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Daniel Dean Bruce
Daniel D. Bruce, Medal of Honor recipient
Born (1950-05-18)May 18, 1950
Died March 1, 1969(1969-03-01) (aged 18)
Place of birth Michigan City, Indiana
Place of death Killed in action in Quang Nam Province, Republic of Vietnam
Allegiance United States of America
Service/branch United States Marine Corps
Years of service 1968-1969
Rank Private First Class
Unit 3rd Battalion, 5th Marines
Battles/wars Vietnam War
Awards Medal of Honor
Purple Heart

Daniel Dean Bruce (May 18, 1950 – March 1, 1969) was a United States Marine who posthumously received the Medal of Honor for heroism in Vietnam. In March 1969, he was on night watch when an enemy explosive charge was thrown at his position, he caught it, held it close to his body, and ran from his position, saving the lives of three fellow Marines.

Biography[edit | edit source]

Daniel Bruce was born on May 18, 1950 in Michigan City, Indiana, where he attended Garfield Grammar School, Barker Jr. High School, and Elston Sr. High School.

He enlisted in the U.S. Marine Corps Reserve in Chicago, Illinois on May 20, 1968 and was discharged to enlist in the regular Marine Corps on July 17, 1968.

Upon completion of recruit training with the 2nd Recruit Training Battalion, Recruit Training Regiment, Marine Corps Recruit Depot San Diego, California in September 1968, he was transferred to the Marine Corps Base Camp Pendleton, California. He completed individual combat training with Company U, 3rd Battalion, 2nd Infantry Training Regiment in November, and basic infantry training with Weapons Company, Basic Infantry Training Battalion, 2nd Infantry Training Regiment in December.

On January 1, 1969, Bruce was promoted to private first class, and later that month was ordered to the Republic of Vietnam. He was assigned duty as anti-tank assault man with Headquarters and Service Company, 3rd Battalion, 5th Marines, 1st Marine Division. While participating in combat at Fire Support Base Tomahawk, Quang Nam Province, on March 1, 1969, he was killed in action — for his gallantry on this occasion, which saved the lives of three fellow Marines, he was awarded the Medal of Honor. He was on night watch when an enemy explosive was thrown at his position. He caught the charge, held it to his body, and ran from his position — away from fellow Marines who would have been killed by the explosion. Seconds later, the charge exploded and the full force of the blast was absorbed by Bruce.[1]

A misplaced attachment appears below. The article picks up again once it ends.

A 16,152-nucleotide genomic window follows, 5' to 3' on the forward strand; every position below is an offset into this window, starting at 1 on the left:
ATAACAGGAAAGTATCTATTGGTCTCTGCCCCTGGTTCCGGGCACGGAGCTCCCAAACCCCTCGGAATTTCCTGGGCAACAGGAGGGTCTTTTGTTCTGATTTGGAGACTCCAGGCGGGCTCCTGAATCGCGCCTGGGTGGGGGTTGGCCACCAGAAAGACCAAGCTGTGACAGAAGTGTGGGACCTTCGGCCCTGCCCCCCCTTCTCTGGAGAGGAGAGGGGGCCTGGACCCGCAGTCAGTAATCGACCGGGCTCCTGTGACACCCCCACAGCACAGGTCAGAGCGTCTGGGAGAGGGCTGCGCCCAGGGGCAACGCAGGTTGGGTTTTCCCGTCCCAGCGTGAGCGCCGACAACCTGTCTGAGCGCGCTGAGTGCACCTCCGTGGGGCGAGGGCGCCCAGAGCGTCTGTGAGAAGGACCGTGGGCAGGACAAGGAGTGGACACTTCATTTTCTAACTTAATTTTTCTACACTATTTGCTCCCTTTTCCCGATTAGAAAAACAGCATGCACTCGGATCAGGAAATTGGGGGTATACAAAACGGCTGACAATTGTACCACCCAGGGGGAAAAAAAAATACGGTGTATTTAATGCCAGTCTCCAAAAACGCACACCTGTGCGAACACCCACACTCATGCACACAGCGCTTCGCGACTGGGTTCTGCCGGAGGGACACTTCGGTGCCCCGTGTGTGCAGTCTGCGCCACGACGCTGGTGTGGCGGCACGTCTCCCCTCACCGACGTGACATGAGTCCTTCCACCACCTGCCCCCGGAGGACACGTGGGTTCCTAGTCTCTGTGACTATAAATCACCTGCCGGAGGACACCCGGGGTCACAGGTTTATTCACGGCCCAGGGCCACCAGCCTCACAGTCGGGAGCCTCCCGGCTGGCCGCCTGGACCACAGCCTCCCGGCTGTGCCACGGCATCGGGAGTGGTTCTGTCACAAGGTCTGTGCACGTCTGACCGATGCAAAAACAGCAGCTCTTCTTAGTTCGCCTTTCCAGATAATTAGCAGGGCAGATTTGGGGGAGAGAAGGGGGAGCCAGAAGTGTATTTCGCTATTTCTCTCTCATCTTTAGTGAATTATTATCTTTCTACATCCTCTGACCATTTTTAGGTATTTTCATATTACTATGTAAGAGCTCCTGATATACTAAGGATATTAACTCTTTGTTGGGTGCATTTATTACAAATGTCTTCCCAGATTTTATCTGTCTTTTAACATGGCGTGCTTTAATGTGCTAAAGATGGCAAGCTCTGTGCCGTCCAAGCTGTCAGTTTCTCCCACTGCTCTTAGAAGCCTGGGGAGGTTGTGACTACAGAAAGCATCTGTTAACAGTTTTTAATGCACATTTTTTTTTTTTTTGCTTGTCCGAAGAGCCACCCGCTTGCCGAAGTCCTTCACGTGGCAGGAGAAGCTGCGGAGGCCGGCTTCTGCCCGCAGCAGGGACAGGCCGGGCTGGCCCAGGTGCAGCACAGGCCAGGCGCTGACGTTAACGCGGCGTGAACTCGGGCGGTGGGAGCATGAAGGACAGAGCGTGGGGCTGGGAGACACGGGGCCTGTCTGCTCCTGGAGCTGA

Decorations[edit | edit source]

A complete list of his medals and decorations includes: the Medal of Honor, the Purple Heart, the National Defense Service Medal, the Vietnam Service Medal with one bronze star, and the Republic of Vietnam Campaign Medal.

A light blue ribbon with five white five pointed stars 
Bronze star
Medal of Honor Purple Heart
National Defense Service Medal Vietnam Service Medal with bronze star Vietnam Campaign Medal

Medal of Honor citation[edit | edit source]

The President of the United States in the name of the The Congress takes pride in presenting the MEDAL OF HONOR to posthumously to


for service as set forth in the following CITATION:

For conspicuous gallantry and intrepidity at the risk of his life above and beyond the call of duty while serving as a Mortar Man with Headquarters and Service Company, Third Battalion, Fifth Marines, First Marine Division, against the enemy in the Republic of Vietnam. Early on the morning of March 1, 1969, Private First Class Bruce was on watch in his night defensive position at Fire Support Base Tomahawk in Quang Nam Province when he heard movements ahead of him. An enemy explosive charge was thrown toward his position and he reacted instantly, catching the device and shouting to alert his companions. Realizing the danger to the adjacent position with its two occupants Private First Class Bruce Held the device to his body and attempted to carry it from the vicinity of the entrenched Marines. As he moved away, Private First Class Bruce's indomitable courage, inspiring valor and selfless devotion to duty saved the lives of three of his fellow Marines and upheld the highest traditions of the Marine Corps and the United States Naval Service. He gallantly gave his life for his country.[2]


The Wall[edit | edit source]

Daniel Dean Bruce has his name inscribed on the Vietnam Veterans Memorial on panel 31W, line 099.[3]

See also[edit | edit source]

References[edit | edit source]

  1. Dekever, 2002.
  2. "PFC Daniel D. Bruce", Marines Awarded the Medal of Honor.
  3. Daniel Bruce, USMC, The Virtual Wall.
 This article incorporates public domain material from websites or documents of the United States Marine Corps.

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